A slender physique and a heftier paycheck are often thought to go hand in hand, making up one more facet of workplace discrimination. But while previous studies have confirmed a positive correlation between body weight and earnings, Penn researchers, using new techniques, have found that a leg up in the job market comes not from lower adult weight but from higher birth weight.
In their as-yet unpublished report, “The Returns to Increasing Body Weight,” Dr. Jere Behrman and Dr. Mark Rosenzweig note that the benefits of increased birth weight include greater achievement in school and higher wages. According to their data, a one-pound increase in birth weight results in almost a third of a year more schooling and an increase of more than seven percent in adult earnings for a child, while a mother who smokes one pack of cigarettes per day not only lowers her baby’s birth weight but reduces the lifetime earnings of her child by over 10 percent. As Behrman, the William R. Kenan Jr. Professor of Economics, puts it: “These are substantial effects.”
The study’s findings are especially pertinent in the cases of twin and multiple births. According to Rosenzweig, the Walter H. Annenberg Professor of Social Sciences, “twins have 28 ounces less birth weight than singletons, which our estimates indicate translates into a reduction in lifetime earnings for such children of over 12 percent.” Since medical procedures that augment fertility increase the chances of multiple births, they too can impose economic costs over a child’s lifetime.
Behrman and Rosenzweig are quick to note that their study supports programs such as Medicaid that serve to increase weight at birth, while they also dispel anxieties about the long-term effects of those programs. “One might fear that policies that succeeded in increasing birth-weight have negative longer-run effects through increasing adult obesity,” Behrman posits, “but our results suggest that this is not the case.”
Such programs are not only beneficial to low-birth-weight children. “There are gains to increases in birth weights for babies who otherwise would have weighed seven or eight pounds” as well as those who weigh four or five pounds, Rosenzweig explains. And one of the gains associated with higher birth weight is increased adult height.
“Our preferred estimates suggest that taller probably is better for white women in terms of their earnings, but that thinner or heavier does not have an impact,” Behrman says. But when asked why taller workers earn more, the researchers are hesitant to distinguish between social bias and the possibility that taller workers may be a better investment due to their higher birth weights. “If there is a social bias favoring taller workers,” notes Rosenzweig, “it may be rooted in the perception that taller workers tend to be more productive, perhaps because they had better nutrition and better development in the womb and in infancy.”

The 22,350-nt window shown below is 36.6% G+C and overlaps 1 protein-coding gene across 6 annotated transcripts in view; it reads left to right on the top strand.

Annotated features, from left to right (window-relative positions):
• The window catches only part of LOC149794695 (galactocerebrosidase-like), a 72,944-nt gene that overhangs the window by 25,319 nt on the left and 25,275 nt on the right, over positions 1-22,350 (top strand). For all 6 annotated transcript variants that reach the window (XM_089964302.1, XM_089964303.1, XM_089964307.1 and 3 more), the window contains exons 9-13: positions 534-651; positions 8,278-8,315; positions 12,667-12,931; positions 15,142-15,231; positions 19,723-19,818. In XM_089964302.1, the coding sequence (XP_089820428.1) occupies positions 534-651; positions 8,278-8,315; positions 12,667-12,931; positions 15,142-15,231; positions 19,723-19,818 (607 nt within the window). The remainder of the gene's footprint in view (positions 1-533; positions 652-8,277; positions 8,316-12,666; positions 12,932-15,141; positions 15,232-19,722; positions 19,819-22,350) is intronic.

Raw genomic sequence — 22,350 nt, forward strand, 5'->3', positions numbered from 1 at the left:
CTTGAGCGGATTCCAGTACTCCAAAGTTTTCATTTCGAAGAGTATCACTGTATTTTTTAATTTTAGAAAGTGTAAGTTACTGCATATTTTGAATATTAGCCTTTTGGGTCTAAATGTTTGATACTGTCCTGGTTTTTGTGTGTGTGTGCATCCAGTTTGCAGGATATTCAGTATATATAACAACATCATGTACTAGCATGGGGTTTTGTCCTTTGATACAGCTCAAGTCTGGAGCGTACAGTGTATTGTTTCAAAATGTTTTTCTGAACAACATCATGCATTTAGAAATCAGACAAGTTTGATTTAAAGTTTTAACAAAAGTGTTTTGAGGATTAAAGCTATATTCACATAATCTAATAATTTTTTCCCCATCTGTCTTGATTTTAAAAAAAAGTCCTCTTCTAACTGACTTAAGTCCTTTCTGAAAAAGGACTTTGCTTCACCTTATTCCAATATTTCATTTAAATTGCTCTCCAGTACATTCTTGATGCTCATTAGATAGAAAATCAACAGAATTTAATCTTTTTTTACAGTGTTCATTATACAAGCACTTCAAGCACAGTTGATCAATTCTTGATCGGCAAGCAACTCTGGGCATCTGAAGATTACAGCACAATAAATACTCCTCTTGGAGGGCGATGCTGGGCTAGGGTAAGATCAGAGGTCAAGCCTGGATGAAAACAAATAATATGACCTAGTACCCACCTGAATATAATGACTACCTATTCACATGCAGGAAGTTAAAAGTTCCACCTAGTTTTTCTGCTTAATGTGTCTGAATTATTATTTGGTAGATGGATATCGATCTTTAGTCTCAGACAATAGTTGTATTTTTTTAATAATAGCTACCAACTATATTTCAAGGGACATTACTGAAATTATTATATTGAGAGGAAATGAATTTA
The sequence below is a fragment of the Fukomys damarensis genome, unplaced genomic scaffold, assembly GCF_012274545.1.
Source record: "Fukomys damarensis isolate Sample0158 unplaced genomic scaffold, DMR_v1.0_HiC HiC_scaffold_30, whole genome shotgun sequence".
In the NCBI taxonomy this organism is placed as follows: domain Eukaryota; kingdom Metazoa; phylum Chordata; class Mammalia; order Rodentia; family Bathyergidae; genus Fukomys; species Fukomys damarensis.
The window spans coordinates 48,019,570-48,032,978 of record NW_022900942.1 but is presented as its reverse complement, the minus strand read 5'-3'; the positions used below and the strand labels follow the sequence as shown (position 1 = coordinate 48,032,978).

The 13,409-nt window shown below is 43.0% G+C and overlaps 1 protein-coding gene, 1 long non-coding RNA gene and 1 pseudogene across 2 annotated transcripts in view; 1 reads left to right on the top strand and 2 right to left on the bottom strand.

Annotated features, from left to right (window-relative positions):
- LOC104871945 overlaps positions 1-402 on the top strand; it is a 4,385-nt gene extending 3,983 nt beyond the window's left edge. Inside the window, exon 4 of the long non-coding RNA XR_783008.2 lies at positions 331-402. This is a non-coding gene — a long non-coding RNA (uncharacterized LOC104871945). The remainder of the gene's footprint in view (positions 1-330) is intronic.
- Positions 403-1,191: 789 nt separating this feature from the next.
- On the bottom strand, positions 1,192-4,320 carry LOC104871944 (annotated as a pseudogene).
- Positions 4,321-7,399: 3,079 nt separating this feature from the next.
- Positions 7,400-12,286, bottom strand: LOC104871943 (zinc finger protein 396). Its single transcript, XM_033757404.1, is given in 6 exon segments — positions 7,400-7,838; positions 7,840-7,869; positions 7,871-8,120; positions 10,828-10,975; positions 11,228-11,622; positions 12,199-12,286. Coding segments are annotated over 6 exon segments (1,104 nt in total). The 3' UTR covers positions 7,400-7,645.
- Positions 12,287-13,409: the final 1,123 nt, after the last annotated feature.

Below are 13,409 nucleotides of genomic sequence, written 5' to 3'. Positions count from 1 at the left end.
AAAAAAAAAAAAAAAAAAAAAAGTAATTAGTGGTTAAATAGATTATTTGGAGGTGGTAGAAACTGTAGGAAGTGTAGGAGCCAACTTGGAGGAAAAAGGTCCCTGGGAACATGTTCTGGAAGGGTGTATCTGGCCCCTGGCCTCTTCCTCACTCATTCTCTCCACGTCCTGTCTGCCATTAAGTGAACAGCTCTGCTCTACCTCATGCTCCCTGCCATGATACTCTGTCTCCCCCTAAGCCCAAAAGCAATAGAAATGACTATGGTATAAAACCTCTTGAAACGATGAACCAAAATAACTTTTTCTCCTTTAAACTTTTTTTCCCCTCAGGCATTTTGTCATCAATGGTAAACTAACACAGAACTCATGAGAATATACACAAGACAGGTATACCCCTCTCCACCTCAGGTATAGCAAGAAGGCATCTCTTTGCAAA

Based on questionnaires sent to pairs of twins whose records are held by the Minnesota Twins Register, the study focuses exclusively on women, which is in response to the popular belief that overweight women are most often negatively discriminated against on the basis of adult weight. However, no discrimination between lighter and heavier twins appears in the data.
According to Behrman, earlier studies, many of which confirmed the existence of workplace discrimination based on adult weight, were not able to untangle the combined effects which adult weight, family background, and genetics have on earnings. For example, “babies with higher birth weights tend to come from families with higher incomes, with parents with higher education,” Behrman says. Such variables are so influential in determining a child’s lifetime earnings that studies which ignore them will present a skewed relationship between body weight and income. According to Rosenzweig, the use of identical twins—who have exactly the same family background and genetics—is an important step toward solving the problem of isolating the economic effects of body weight.
—Sarah Blackman C’03